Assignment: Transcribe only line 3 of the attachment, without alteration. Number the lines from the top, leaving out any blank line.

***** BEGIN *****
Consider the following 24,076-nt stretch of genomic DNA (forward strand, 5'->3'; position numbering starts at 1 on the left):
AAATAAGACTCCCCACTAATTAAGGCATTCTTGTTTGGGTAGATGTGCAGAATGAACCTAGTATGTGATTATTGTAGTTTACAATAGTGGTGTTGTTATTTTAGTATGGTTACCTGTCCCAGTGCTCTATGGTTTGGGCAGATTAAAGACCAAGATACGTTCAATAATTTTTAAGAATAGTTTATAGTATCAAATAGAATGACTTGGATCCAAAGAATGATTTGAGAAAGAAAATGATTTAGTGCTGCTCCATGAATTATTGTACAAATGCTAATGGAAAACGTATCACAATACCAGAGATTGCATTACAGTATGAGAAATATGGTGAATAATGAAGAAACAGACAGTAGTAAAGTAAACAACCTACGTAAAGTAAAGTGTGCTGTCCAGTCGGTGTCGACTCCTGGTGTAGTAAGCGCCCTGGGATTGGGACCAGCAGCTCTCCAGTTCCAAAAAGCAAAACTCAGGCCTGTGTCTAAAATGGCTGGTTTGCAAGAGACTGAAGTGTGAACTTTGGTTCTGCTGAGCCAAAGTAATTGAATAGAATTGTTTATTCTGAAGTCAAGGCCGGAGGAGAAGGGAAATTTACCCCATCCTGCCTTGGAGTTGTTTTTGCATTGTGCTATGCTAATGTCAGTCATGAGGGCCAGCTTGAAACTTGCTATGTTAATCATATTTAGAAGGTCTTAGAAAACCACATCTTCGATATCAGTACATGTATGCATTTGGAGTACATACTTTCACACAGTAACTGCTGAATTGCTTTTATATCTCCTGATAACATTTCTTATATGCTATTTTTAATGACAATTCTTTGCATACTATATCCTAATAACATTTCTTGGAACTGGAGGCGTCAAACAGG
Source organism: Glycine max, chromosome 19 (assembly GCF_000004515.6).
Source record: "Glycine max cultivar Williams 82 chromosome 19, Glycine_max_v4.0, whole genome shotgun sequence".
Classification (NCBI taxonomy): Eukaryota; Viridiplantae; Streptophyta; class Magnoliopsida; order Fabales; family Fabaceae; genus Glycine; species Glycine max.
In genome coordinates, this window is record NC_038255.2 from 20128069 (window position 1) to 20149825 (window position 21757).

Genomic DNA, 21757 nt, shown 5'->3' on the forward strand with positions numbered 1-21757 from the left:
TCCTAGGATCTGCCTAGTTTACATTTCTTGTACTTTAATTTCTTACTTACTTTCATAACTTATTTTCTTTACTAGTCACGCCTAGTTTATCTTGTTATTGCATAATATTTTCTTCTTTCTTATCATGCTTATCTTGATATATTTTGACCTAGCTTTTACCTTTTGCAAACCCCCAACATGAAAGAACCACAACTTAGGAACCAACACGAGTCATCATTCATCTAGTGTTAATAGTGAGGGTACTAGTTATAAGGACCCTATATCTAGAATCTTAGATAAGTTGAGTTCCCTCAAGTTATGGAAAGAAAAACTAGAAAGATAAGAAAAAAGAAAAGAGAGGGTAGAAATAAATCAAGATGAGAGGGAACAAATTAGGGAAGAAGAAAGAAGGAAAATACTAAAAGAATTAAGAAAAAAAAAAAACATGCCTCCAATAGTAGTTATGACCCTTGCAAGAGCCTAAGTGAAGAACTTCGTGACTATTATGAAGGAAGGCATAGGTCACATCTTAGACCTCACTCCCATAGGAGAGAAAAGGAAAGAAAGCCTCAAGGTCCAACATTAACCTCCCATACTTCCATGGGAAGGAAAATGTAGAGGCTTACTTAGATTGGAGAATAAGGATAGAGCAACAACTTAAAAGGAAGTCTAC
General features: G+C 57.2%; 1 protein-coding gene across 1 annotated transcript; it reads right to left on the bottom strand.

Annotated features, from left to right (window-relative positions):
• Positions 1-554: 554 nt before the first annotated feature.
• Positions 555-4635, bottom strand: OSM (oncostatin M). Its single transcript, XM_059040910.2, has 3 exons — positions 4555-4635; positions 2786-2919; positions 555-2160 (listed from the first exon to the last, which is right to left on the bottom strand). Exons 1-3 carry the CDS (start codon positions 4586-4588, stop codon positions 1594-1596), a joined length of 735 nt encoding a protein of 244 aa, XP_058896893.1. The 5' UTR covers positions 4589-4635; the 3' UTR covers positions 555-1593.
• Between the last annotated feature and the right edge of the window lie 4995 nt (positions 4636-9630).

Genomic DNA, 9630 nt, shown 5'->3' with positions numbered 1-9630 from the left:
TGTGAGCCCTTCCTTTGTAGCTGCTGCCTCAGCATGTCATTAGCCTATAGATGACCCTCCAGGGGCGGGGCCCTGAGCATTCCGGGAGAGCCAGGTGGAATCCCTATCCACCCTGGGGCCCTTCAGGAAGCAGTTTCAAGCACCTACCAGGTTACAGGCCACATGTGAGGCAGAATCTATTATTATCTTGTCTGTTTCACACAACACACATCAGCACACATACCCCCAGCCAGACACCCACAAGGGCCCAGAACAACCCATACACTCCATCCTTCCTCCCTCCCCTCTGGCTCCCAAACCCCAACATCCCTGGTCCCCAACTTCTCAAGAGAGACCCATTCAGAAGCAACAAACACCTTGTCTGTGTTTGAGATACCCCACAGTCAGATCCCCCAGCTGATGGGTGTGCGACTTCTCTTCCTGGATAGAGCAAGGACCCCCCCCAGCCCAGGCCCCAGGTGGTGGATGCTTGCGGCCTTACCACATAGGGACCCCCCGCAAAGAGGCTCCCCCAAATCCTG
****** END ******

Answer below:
Source organism: Glycine max, chromosome 19 (assembly GCF_000004515.6).